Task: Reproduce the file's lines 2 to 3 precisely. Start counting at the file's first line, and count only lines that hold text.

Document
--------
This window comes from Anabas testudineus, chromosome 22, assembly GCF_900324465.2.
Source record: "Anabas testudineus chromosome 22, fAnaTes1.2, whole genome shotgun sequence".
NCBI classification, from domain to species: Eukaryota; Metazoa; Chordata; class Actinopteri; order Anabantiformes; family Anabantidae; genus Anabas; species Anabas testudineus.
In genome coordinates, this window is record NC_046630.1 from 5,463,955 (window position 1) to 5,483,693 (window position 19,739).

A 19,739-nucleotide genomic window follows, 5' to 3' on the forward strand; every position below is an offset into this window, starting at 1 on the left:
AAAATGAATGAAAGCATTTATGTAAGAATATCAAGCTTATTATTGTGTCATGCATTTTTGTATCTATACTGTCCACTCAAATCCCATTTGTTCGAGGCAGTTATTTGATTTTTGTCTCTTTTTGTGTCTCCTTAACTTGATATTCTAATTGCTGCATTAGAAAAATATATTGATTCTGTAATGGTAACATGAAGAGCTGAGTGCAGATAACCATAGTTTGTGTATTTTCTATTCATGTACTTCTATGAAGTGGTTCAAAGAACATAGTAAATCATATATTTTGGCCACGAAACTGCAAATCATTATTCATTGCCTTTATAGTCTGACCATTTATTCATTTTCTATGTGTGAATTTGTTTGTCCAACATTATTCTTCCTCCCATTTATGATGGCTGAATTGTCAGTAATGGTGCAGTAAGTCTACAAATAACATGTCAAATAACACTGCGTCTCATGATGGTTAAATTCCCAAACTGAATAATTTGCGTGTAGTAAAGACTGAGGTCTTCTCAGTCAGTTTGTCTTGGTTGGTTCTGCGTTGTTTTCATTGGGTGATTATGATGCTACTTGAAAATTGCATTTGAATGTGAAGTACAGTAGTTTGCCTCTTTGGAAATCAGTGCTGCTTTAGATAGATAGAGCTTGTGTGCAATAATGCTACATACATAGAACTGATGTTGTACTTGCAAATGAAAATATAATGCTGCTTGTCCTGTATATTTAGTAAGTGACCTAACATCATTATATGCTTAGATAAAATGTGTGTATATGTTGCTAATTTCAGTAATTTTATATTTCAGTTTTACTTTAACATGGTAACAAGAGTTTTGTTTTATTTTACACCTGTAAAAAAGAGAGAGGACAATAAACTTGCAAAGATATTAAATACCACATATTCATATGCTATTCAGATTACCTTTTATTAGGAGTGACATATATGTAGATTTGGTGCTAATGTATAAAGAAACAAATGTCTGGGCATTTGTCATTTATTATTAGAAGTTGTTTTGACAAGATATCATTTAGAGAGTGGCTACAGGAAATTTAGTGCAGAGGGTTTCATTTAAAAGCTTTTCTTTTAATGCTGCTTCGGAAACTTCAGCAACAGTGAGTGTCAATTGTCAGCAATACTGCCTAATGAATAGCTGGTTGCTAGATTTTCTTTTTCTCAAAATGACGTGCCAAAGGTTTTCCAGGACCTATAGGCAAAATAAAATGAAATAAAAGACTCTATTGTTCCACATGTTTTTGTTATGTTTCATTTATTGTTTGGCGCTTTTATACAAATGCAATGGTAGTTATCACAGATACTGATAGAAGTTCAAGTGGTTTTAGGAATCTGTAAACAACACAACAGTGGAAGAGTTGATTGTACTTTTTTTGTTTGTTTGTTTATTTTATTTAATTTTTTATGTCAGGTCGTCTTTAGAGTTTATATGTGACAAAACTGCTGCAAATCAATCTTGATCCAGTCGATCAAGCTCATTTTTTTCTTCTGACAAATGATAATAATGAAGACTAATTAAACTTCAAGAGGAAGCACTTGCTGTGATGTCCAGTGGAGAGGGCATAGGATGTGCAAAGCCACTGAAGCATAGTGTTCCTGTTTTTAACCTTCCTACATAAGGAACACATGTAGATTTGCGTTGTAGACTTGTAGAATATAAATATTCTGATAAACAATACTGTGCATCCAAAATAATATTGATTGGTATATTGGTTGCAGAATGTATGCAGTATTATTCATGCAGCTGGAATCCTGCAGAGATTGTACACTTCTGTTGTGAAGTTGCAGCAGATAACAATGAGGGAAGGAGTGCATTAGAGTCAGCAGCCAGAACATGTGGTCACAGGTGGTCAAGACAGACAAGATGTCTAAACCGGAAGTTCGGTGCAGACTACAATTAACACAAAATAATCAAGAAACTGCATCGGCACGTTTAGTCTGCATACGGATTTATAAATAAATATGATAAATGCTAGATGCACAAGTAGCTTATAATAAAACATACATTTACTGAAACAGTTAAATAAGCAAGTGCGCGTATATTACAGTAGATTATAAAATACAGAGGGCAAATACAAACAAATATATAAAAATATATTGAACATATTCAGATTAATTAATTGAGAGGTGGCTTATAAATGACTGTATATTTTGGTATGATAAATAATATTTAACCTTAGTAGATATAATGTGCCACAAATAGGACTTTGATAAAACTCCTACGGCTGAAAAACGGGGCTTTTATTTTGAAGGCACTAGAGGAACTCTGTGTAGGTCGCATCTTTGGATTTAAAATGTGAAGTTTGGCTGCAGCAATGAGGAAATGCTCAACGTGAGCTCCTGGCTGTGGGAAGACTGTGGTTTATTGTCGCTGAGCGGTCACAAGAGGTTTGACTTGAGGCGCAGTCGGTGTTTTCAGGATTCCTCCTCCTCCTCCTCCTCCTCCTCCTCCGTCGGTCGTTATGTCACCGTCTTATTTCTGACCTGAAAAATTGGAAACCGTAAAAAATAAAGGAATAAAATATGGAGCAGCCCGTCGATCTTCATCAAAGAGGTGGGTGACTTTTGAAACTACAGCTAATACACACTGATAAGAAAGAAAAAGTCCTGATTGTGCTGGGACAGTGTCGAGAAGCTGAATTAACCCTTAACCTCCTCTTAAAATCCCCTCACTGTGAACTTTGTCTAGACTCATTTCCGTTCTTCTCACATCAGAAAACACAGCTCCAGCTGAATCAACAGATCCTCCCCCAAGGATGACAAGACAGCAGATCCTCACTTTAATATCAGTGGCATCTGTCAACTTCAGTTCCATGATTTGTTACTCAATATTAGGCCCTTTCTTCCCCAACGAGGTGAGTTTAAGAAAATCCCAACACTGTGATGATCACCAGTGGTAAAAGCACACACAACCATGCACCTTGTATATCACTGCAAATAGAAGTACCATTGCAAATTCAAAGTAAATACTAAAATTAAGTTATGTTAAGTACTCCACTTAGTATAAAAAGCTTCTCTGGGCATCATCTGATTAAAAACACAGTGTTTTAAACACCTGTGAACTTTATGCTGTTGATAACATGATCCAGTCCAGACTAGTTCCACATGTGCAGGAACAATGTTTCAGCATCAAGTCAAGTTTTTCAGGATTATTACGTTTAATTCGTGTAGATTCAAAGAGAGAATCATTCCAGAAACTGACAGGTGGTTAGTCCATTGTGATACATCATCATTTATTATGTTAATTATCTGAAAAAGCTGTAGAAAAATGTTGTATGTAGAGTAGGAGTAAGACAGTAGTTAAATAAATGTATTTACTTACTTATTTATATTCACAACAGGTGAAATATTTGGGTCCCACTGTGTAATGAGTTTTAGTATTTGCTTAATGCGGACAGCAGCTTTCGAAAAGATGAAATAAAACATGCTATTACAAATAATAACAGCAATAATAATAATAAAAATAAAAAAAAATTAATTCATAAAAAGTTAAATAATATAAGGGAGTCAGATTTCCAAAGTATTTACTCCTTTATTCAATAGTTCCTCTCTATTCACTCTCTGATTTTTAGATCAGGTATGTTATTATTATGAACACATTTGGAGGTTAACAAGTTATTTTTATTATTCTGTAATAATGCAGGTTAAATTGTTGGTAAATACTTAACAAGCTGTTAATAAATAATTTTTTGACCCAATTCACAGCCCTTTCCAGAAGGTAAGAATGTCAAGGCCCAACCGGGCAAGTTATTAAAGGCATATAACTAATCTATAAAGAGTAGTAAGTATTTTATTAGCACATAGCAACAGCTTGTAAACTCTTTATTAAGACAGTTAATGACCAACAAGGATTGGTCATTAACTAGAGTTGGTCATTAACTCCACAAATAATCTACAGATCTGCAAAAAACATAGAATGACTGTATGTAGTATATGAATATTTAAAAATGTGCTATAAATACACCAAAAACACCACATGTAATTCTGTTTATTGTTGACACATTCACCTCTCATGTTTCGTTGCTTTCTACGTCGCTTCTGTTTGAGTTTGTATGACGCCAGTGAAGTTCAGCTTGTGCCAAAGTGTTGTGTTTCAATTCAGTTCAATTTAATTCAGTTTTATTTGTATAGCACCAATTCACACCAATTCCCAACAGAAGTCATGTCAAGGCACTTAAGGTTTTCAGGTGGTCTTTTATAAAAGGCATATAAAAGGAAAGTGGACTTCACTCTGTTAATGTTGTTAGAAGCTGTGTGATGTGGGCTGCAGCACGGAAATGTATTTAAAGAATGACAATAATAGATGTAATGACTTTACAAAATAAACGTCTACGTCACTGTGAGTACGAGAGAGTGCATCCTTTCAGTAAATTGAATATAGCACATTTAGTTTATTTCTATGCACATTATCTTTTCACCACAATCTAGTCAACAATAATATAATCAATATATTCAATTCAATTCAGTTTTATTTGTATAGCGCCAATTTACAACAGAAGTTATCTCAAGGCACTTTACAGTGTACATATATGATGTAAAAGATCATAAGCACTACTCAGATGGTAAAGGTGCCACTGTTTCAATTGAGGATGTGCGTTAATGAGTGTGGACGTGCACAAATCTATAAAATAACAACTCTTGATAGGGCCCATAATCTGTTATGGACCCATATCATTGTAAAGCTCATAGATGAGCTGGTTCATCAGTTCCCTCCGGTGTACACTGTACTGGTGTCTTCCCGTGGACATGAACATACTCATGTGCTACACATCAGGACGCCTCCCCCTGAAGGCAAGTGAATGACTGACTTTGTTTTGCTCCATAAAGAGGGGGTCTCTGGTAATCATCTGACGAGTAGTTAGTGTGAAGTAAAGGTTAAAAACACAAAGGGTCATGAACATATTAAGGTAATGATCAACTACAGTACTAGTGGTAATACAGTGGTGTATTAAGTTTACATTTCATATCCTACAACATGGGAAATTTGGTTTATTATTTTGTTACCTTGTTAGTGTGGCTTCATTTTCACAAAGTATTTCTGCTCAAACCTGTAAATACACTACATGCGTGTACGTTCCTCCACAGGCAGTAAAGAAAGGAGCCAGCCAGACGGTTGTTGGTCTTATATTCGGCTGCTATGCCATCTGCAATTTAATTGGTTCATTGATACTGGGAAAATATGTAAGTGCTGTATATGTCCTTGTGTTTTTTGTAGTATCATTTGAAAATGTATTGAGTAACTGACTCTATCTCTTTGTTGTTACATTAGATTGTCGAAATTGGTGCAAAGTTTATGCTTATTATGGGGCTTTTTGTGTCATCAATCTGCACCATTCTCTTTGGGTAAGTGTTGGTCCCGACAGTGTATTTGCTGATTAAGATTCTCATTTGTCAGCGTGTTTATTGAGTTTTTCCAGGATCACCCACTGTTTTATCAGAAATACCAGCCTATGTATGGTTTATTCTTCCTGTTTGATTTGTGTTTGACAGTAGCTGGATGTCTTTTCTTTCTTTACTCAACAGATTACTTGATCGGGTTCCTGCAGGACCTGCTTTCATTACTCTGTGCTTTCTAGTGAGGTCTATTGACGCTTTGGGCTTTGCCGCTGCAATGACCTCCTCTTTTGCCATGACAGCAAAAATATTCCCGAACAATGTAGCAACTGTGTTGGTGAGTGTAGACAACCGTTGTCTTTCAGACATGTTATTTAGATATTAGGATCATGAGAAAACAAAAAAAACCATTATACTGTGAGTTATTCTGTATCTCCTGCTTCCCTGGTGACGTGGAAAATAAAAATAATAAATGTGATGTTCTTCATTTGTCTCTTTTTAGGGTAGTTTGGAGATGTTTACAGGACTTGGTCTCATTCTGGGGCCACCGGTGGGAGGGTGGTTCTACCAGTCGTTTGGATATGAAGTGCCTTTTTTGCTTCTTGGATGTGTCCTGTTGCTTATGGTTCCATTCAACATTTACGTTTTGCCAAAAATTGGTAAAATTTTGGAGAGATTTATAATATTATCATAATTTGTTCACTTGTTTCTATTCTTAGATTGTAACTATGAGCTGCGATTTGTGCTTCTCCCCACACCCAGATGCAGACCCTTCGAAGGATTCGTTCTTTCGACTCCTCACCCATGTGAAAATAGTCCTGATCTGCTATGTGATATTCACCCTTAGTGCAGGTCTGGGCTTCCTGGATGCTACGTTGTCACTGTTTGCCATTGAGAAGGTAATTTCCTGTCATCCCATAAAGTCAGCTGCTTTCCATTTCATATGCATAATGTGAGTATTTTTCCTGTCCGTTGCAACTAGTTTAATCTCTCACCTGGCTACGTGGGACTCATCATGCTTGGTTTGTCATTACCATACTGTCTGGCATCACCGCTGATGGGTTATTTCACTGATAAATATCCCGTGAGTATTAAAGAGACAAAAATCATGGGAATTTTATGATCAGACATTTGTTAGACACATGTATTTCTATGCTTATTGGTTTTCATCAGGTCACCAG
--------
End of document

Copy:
Source record: "Anabas testudineus chromosome 22, fAnaTes1.2, whole genome shotgun sequence".
NCBI classification, from domain to species: Eukaryota; Metazoa; Chordata; class Actinopteri; order Anabantiformes; family Anabantidae; genus Anabas; species Anabas testudineus.